Hair Flair: Man buns

Hair Flair: Man buns
Man buns' roots reach back to the chonmage hairstyles worn by Japanese samurai.
PHOTO: The Straits Times

Look around and you might spot some men here with a hairstyle usually associated with samurais, or, well, just women.

We are talking about buns. In this style, the hair is pulled back from the face and tied into a knot at the back of the head.

Purists say that the man bun has a specific height. It cannot be too high, like a Sikh topknot. The ideal placement is just below the crown of the head.

You can opt for a loose, deliberately messy look, with free-flowing tendrils framing the face. Or a tight, scraped-back look like a ballerina.

And note that the hair needs to be tied into a knot, not a ponytail. If it swings from side to side, a la Antonio Banderas in Desperado, it ain't a man bun.

The man bun, fashion experts say, has a venerable history. Its roots reach back to the chonmage hairstyles worn by Japanese samurai in the 17th to 19th centuries. A variation of it is sported by sumo wrestlers today.

But seriously, who are we kidding? The hairstyle is hot right now because celebrities have gone bun-crazy.

Footballer David Beckham was among the first to sport it in the 2000s, pulling his blonde locks back in a utilitarian bun while kicking a ball on the pitch.

Soon, actors Orlando Bloom, Chris Hemsworth and Jared Leto followed suit, and this year, so too, did actor Leonardo DiCaprio and singer Harry Styles.

In Asia, Korean stars Jang Keun Suk and Joo Jin Mo, as well as Thai-American host-actor Utt have donned the look.

Mr Darren Ho, 33, managing editor of men's magazine August Man, says man buns became a hairstyle trend around the world about 18 months ago and is gaining momentum in Singapore now.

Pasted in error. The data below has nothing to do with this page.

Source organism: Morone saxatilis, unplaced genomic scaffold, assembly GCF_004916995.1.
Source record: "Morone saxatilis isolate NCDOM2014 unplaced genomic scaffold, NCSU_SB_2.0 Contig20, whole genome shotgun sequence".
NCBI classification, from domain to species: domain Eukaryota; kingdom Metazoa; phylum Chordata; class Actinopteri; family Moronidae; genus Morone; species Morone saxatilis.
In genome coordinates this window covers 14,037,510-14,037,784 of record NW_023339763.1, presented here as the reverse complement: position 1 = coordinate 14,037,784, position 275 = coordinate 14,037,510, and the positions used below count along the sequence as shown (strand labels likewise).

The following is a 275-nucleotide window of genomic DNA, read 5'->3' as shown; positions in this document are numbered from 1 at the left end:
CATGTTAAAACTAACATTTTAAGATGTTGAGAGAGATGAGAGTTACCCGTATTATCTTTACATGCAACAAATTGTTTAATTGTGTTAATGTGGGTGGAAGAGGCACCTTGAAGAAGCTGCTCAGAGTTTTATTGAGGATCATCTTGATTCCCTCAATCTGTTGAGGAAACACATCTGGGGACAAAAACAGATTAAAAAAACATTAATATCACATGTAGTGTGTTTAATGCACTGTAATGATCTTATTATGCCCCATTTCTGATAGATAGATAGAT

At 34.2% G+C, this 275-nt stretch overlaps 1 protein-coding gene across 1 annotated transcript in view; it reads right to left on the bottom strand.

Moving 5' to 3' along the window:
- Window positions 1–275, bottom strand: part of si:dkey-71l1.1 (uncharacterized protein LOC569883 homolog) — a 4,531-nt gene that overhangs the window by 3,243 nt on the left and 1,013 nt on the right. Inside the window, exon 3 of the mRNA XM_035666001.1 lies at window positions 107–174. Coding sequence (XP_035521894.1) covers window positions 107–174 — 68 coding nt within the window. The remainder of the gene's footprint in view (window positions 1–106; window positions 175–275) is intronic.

He says: "In the first place, male celebrities are wearing longer hairstyles nowadays. The bun is a natural development."

Says hairstylist Eric Ang, 31, who has had his man bun for more than a year and is in a relationship: "I started keeping this hairstyle because I saw Orlando Bloom's man bun. It was neat, smart, but still had a tinge of ruggedness."

Says Mr Jerek Khoo, 29, a wedding singer and piano teacher who adopted the style two months ago: "I tried the hairstyle one day and my younger brother said it suited me.

"But I've also seen several models with this hairstyle on Instagram and YouTube and they give me inspiration about the various ways that I can tie a man bun."

He is single.

Although it has fashion cred, to many guys, the man bun is just a convenient, low-maintenance hairstyle. Mr Juraij Yasmin, 33, an instructor at Skyline Luge Sentosa, whose hair is just long enough to form a small bun, says he has not been to the hairdresser for six months. "Nowadays, if I feel my hair needs a trim, I will do it myself at home with a pair of scissors."

The only hair product he uses is three-in-one shampoo, adds the bachelor.

"No blow-drying. No hairspray. Every morning, I can get up and be out of the house in five minutes."

Mr Sanveer Gill, 31, a director with fashion and retail company Gill Capital, agrees. The bachelor has sported a man bun for about a year.

"With this style, I need to only wash it. It also looks professional and different."

Says Mr William Yip, 30, a senior barber at We Need A Hero, who cuts Mr Gill's hair every month: "A man bun suits his lifestyle because it is fuss-free. It is also one of the few hairstyles for men with long hair that suits a corporate environment."

Of course, the man bun has no shortage of detractors. Image consultant Audrey Quek, 40, says: "Not everyone has the suaveness or confidence to pull off a man bun.

"And if the bun is not tied neatly, it is very easy to look messy and dishevelled."

Says Mrs Lily Meow, 53, a clerk: "This hairstyle looks really ugly. The men who wear it look like women from the back and it's so confusing.

"Why do these men want a hairstyle that makes them look like women? It's completely bizarre to me."

Indeed, practically every man with a bun seems to have a family member or friend who has asked him to get rid of it.

Says Mr Gill: "My parents hate my hair. When my mother knew I was coming for this photoshoot, she even asked me to cut my hair short.

"But this is my hair. And tying it into a bun makes me feel cool and happy."

bang@sph.com.sg

 


This article was first published on June 14, 2015.
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